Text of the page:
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Teen Summer Employment Prospects in the COVID Economy

Luke Pardue Economist, Gusto 

The April 2021 Employment Situation Report released by the Bureau of Labor Statistics estimated that the US economy added 266,000 jobs in April, far below the 1 million or more jobs forecasters predicted. One bright spot in this report was the large jump in teen employment, with  workers 16-19 years old accounting for 256,000 of those jobs – over 96% of the total increase. This data suggests that, amid anecdotal evidence of worker shortages, teens are stepping in to fill the gap as business owners seek to expand but older workers remain either hesitant or unable to return to the labor force at this time.

Summer jobs are a rite of passage for many teens—an opportunity to earn a paycheck while learning valuable business and money skills. But during the COVID-19 pandemic, the summer jobs outlook for teens and young adults at small-and-medium-sized businesses has shifted. During summer 2020, teen summer employment prospects dimmed, with most of the businesses that typically hire teenagers—like hotels, boutiques, restaurants, movie theaters, summer camps, and theme parks—reeling from the impact of necessary shelter-in-place and social distancing orders. Gusto data shows, during the pandemic, furlough rates for 15-19 year-olds was 552% higher than the rates of workers 20 and older, and termination rates of these younger workers was 606% higher than those 20 and older.

This summer, there’s reason for optimism. Hiring in these harder-hit industries has rebounded in recent months and is returning to trends seen in years before the pandemic. Employment of 15-19 year-olds grew 10.2% in the month of April 2021 alone—on track with the hiring rate in April 2019 (10.1%). It remains to be seen, however, whether teen summer employment will continue to match or exceed growth in prior years, especially in Food & Beverage and Retail industries, which together employed 44% of all teen workers pre-pandemic. 

Gusto enables more than 100,000 small businesses across the United States to take care of their teams, with full-service payroll, benefits, compliance, expert HR and more. This report analyzes leading indicators and changes to employment at small-and-medium-sized businesses through April 2021. The findings reported below represent data points with meaningful sample sizes based on the distribution of Gusto’s customers.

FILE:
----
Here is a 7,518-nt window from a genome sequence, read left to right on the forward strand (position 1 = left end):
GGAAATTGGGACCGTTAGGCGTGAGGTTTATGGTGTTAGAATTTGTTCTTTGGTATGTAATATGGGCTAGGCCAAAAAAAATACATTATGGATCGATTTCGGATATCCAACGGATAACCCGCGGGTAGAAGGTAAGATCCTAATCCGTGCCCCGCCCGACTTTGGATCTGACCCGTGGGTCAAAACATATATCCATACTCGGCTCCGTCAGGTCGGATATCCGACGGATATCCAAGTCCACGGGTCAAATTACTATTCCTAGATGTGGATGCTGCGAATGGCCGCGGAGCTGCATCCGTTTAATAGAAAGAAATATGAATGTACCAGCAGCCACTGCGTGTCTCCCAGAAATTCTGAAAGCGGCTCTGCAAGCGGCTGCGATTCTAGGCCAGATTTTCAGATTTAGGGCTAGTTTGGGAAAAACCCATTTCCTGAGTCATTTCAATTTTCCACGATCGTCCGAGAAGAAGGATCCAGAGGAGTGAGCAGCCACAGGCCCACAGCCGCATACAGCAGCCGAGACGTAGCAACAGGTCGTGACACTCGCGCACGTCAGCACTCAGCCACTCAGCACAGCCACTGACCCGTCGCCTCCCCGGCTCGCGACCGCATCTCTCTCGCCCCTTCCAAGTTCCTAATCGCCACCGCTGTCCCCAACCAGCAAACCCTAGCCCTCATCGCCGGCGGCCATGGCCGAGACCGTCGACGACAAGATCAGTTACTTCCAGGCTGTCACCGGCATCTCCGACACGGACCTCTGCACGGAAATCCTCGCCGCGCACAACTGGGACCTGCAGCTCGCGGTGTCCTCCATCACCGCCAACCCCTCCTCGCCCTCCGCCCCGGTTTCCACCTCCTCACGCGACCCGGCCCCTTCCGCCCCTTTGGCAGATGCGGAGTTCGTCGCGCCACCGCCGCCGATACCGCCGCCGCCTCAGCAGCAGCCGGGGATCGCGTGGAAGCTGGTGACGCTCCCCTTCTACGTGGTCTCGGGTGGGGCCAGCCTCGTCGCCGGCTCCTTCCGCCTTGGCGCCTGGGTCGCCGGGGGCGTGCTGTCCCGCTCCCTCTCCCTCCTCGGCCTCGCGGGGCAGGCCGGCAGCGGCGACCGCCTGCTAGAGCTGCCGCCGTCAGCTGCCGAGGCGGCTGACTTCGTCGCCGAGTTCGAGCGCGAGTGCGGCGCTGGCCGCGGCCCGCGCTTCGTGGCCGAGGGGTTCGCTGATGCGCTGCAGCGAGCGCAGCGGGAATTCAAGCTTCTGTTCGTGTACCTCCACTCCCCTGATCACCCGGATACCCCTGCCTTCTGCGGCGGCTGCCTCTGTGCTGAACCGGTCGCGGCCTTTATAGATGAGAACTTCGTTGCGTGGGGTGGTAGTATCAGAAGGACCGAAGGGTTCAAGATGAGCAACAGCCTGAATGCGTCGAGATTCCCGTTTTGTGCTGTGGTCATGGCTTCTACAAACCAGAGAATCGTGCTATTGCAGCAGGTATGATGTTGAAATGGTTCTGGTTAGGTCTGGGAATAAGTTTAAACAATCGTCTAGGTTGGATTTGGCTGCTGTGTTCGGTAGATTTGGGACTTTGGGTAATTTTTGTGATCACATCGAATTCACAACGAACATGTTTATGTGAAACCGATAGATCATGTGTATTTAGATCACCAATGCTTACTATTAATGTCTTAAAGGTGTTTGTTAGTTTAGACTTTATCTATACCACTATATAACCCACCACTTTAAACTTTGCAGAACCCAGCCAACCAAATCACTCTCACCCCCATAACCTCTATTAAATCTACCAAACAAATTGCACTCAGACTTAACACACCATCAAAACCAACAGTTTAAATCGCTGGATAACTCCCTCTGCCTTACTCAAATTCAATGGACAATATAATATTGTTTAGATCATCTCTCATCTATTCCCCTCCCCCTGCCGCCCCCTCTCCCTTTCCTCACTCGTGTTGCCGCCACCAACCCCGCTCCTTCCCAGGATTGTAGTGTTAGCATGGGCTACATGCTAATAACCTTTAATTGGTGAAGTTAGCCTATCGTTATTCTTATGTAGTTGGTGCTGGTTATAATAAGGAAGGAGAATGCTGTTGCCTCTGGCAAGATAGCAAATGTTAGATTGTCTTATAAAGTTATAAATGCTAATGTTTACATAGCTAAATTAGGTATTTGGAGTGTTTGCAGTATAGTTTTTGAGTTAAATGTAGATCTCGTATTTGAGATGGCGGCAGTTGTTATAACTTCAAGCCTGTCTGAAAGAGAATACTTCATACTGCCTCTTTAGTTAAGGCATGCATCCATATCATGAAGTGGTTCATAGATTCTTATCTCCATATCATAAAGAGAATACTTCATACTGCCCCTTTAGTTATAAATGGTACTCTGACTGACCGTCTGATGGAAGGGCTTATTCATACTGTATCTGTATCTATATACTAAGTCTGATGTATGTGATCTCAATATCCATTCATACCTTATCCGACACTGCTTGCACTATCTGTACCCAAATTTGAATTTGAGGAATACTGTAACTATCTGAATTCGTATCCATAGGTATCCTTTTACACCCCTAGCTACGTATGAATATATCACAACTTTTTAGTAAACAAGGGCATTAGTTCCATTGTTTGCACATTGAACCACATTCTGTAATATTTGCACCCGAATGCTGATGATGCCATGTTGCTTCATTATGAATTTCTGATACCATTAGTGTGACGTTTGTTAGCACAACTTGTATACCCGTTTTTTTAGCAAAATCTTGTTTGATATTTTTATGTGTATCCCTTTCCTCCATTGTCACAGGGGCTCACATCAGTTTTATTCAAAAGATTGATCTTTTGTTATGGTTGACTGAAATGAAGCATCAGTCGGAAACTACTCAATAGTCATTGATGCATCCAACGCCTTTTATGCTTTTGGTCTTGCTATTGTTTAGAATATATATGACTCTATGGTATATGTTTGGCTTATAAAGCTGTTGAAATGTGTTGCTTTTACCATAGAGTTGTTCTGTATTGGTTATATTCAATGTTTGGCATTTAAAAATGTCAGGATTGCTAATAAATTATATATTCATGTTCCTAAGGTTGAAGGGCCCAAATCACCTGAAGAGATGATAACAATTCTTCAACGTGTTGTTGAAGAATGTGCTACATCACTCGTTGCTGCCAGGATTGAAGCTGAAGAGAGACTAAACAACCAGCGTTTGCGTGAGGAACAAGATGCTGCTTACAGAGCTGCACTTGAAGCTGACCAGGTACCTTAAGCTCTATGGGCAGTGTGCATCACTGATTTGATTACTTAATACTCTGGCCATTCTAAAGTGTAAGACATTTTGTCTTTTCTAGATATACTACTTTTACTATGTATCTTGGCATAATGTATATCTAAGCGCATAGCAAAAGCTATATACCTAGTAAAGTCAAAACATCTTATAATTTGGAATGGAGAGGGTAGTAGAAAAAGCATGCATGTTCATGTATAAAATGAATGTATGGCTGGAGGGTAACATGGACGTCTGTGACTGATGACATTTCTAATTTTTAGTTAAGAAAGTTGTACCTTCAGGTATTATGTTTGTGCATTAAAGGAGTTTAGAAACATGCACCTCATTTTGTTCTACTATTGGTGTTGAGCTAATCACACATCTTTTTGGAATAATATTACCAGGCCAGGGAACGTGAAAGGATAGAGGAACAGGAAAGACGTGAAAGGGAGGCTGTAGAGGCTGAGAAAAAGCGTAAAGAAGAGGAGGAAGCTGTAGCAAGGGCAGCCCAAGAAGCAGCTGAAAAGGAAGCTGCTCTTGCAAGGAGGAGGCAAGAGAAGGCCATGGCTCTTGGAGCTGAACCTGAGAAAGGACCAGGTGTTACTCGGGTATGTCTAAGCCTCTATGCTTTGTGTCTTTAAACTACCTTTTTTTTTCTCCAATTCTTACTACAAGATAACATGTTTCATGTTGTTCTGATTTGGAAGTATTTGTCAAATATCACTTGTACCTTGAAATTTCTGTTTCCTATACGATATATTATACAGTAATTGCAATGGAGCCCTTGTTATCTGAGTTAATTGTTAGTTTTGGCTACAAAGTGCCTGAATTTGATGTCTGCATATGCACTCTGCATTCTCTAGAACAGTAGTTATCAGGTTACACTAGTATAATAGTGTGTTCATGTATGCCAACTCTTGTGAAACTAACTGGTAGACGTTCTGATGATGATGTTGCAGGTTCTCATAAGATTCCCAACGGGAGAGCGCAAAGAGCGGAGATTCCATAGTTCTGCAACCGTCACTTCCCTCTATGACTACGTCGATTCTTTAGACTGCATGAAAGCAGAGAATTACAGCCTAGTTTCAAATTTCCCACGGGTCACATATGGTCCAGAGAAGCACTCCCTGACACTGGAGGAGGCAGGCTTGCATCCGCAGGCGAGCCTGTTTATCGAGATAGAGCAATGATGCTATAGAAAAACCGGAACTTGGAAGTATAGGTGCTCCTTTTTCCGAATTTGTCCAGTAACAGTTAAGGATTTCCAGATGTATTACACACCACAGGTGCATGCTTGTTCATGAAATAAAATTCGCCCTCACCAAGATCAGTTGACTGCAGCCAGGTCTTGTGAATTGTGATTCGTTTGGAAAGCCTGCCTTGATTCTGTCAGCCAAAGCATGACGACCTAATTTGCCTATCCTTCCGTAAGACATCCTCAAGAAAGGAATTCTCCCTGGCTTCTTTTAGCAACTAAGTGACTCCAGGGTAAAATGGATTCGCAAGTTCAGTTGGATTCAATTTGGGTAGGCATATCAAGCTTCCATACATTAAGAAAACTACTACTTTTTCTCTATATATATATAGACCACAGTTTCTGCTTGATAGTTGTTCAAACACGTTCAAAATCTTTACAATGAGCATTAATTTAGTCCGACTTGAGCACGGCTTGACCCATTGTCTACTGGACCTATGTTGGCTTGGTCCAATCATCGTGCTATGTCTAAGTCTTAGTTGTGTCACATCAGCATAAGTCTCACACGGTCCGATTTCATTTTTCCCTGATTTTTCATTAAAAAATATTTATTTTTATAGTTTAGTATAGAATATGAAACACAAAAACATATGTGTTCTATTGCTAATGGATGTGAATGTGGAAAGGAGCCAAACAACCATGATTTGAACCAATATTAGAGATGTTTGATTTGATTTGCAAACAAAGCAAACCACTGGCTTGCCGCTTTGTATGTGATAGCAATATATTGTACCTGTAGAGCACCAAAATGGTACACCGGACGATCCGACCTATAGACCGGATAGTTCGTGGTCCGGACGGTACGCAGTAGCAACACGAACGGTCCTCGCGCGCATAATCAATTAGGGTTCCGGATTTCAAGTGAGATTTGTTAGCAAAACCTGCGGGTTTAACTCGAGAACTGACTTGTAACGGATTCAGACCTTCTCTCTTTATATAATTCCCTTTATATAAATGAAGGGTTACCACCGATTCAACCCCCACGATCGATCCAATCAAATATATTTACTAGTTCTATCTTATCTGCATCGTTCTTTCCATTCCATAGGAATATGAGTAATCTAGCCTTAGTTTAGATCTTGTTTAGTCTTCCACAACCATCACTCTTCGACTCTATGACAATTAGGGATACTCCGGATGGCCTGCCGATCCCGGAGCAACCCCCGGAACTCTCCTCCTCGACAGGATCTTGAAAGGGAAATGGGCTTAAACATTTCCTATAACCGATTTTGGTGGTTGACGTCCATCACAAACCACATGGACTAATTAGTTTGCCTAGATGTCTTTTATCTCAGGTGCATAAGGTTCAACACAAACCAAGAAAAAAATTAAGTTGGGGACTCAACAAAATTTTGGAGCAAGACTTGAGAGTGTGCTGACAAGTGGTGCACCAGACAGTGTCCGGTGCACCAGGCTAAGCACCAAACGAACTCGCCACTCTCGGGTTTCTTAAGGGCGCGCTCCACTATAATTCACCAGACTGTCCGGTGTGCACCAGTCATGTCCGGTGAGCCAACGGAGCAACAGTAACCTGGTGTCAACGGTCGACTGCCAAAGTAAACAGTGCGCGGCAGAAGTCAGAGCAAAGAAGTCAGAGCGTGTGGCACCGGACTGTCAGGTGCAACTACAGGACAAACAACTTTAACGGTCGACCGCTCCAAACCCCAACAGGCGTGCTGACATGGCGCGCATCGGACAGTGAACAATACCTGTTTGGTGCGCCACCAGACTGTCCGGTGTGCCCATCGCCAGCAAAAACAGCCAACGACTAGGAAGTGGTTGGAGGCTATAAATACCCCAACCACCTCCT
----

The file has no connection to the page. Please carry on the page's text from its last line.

Impact of the COVID Economy on Teenage Workers

This pandemic has impacted workers of different ages to different degrees. Here we examine the experiences of employees across the past year by age group: looking at workers just entering the labor market (teens and young adults) relative to those with relatively more experience (20 or older).

Table 1: Rates of Employer Actions by Age Groups, All Industries

During the pandemic, furlough rates for 15-19 year-olds was 552% higher than the rates of workers 20 and older, and termination rates of these younger workers was 606% higher than those 20 and older. Data points are relative to age-group trends from 2019-2020 to adjust for normal differences in these outcomes across these age groups.

Teen Workers and Summer Employment

Table 2 lists the top industries where teens working at small businesses were employed during February 2020, just as the coronavirus pandemic began. Almost one third (31.7%) of 15-19 year-old employers were working in one industry — Food & Beverage — followed by 12.5% at retail establishments. Because employment in Food & Beverage and Retail together accounted for 44.2% of teen jobs on the eve of the coronavirus pandemic, these young workers have had a particularly tough experience since then.

Table 2: Top 5 Industries for Teen Employment, February 2020

While working teens were dealt a particularly difficult hand during this pandemic, with the industries in which they typically expected to find jobs struggling the most during last spring and summer, there is reason for optimism as hiring in these industries has rebounded in recent months. Figure 1 plots net hiring trends among teens 15-19 over the past four years, from January 2017 through April of 2021. The seasonal trend in teen employment is quite apparent, as hiring picks up in April through August (highlighted) before dropping again during the Fall and Winter months.

Figure 1: Seasonal Employment Among Teen Workers

Most recently, hiring has returned to trends seen in years before the pandemic. In April 2021, employment of 15-19 year-olds grew 10.2% over last month, very similar to the hiring growth of 10.1% in 2019, but well above the average of 6.2% across April of 2017, 2018, and 2019. It remains to be seen, however, whether teen employment will exceed their summer growth rates in prior years, given the large recovery that is expected among businesses in the Food & Beverage and Retail industries.

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Updated: July 27, 2021

Luke Pardue
Luke Pardue Luke Pardue is an Economist at Gusto, researching how public policies help small businesses and their workers thrive. He is a PhD Candidate in Economics at the University of Maryland, where he studies the effects of government programs on disadvantaged populations’ housing and labor market outcomes. Luke currently lives in Washington, D.C.

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